CharlieRED – Religion
Release Date: 25 March 2013
- The Great Dictator
- Radiant Child [MV, Lyric Video]
- Kansas [MV, Lyric Video]
- Could Be [MV]
- Norah Jones
- The Reason #1
- The Reason #2
- Matter of Time
“In the 17th Chapter of St. Luke it is written: ‘The Kingdom of God is within man’ — not one man nor a group of men, but in all men! In you!”
Ever turn on an album and tear up in the first 10 seconds? That would be me at this very moment. More than just a powerful statement to bring an album to your consciousness, CharlieRED’s Religion goes straight for your heart and your throat, choking you and squeezing you until you’re forced to fight for breath.
The mighty cry to humanity from Charlie Chaplin’s speech in his film The Great Dictator opens up the album, gives us a glimpse at the fury and fire of the band’s music and the direction of their EP. Religion manifests as a call to arms to anyone who seems afraid of the oppression awaiting them in life instead of taking that fear and morphing it into the motivation necessary to live without the complication of human terror and self-defeat. From the dying notes of Chaplin’s resonant voice, Rocki Evans comes in with a heavily throated vocal that tears through the very soul of the listener.
This is what an album is supposed to be: explosive, passionate, self-indulgent. CharlieRED gives us that with Religion. The cleverness of the album lay in its very title. The blues and gospel in it lends itself to the title; however, the album is an examination, a look into what it truly means to hold strong to the dogmatic pitfalls of one’s religious creed: “You can judge me. You can hate me. Or you can love me. But either way, I deal with it on my own.” (Kansas) And still, we’ve got the passion and unparalleled thirst for something deeper.
Every track has its own living soul, its own lesson that peels back the album itself and reveals the ultimate lesson therein. The most incredible aspect, however, is that each lesson, like each soul, is different for each listener. For those who focus on the music itself, there’s the rich tapestry of musical history, crawling from the gritty blues inherent in the Negro Spiritual of the 19th century and digs its fingernails into the exuberant amalgamation of the spiritual and the blues to create the early growls and elations of Gospel. (Radiant Child and inReligion) For others, it’s the narrow scope of isolation, the prolonged sadness of wanting and yearning for something to touch and hold fast to your heart, its beauty digging its claws into you. (Could Be, Norah Jones) Still others will see the blatant expression of Rocki Evans’s personal spiritual journey and his own connection and relationship with God. (The Reason #1 and #2, Religion)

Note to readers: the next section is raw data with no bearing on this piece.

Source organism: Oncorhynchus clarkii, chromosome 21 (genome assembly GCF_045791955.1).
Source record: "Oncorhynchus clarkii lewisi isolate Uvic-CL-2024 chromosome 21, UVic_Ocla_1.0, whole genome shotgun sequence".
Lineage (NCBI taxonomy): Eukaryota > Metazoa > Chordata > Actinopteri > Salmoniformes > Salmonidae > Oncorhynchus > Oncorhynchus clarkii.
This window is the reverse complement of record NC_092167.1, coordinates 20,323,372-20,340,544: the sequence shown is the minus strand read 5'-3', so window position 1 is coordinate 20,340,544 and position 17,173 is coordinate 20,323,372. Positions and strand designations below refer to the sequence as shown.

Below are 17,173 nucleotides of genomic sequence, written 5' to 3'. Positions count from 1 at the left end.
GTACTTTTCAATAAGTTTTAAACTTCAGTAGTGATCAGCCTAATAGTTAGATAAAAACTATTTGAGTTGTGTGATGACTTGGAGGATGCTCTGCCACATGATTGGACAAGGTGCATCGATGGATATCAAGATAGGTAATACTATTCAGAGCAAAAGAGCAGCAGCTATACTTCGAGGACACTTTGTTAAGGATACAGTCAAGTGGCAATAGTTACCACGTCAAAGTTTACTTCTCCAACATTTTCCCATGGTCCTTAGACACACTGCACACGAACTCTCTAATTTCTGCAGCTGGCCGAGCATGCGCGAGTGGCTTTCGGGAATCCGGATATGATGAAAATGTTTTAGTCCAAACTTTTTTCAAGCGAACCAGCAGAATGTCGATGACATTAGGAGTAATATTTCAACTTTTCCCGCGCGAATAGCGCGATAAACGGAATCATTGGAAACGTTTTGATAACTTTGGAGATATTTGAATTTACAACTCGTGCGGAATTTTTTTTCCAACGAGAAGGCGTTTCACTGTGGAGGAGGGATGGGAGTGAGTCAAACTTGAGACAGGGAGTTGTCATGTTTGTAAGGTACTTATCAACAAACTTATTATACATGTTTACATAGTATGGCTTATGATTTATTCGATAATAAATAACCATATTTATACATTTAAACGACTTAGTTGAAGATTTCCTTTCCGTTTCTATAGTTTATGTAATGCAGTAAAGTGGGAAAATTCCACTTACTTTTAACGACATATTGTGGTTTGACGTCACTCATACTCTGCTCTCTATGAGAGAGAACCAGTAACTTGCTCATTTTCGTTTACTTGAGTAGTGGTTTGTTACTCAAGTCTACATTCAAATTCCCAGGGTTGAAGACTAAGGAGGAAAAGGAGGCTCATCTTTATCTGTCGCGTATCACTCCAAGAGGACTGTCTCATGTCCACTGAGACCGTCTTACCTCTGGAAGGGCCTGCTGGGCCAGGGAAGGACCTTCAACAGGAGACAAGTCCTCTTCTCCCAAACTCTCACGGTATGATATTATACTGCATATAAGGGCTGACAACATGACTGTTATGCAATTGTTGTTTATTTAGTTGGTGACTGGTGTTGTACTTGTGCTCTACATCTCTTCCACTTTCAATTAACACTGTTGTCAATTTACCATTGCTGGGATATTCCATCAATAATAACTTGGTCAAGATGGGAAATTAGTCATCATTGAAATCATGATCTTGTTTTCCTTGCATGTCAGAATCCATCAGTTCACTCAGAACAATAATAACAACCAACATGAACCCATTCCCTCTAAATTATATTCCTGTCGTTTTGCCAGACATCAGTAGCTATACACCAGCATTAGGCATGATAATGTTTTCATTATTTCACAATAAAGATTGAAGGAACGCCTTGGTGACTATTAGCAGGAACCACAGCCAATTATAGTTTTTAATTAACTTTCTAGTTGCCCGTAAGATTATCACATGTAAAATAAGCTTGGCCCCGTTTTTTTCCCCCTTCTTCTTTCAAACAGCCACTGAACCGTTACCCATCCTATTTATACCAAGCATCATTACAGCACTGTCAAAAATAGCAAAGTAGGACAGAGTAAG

Every aspect of Religion is a tool to force the listener to reflect, to come to terms with their own truth, their respective understanding of the expansive mind and marvel of the universe. There are so many parts of this album, so many aspects to its fullness that you can’t simply give it one listen and think you’ve uncovered every piece. The album in and of itself is a bold attempt to divulge some sort of deeper truth. I think in parts it succeeds. But I think the overwhelming feeling is the EP exposes one man’s raw soul without apology and with deep intellectual inspection.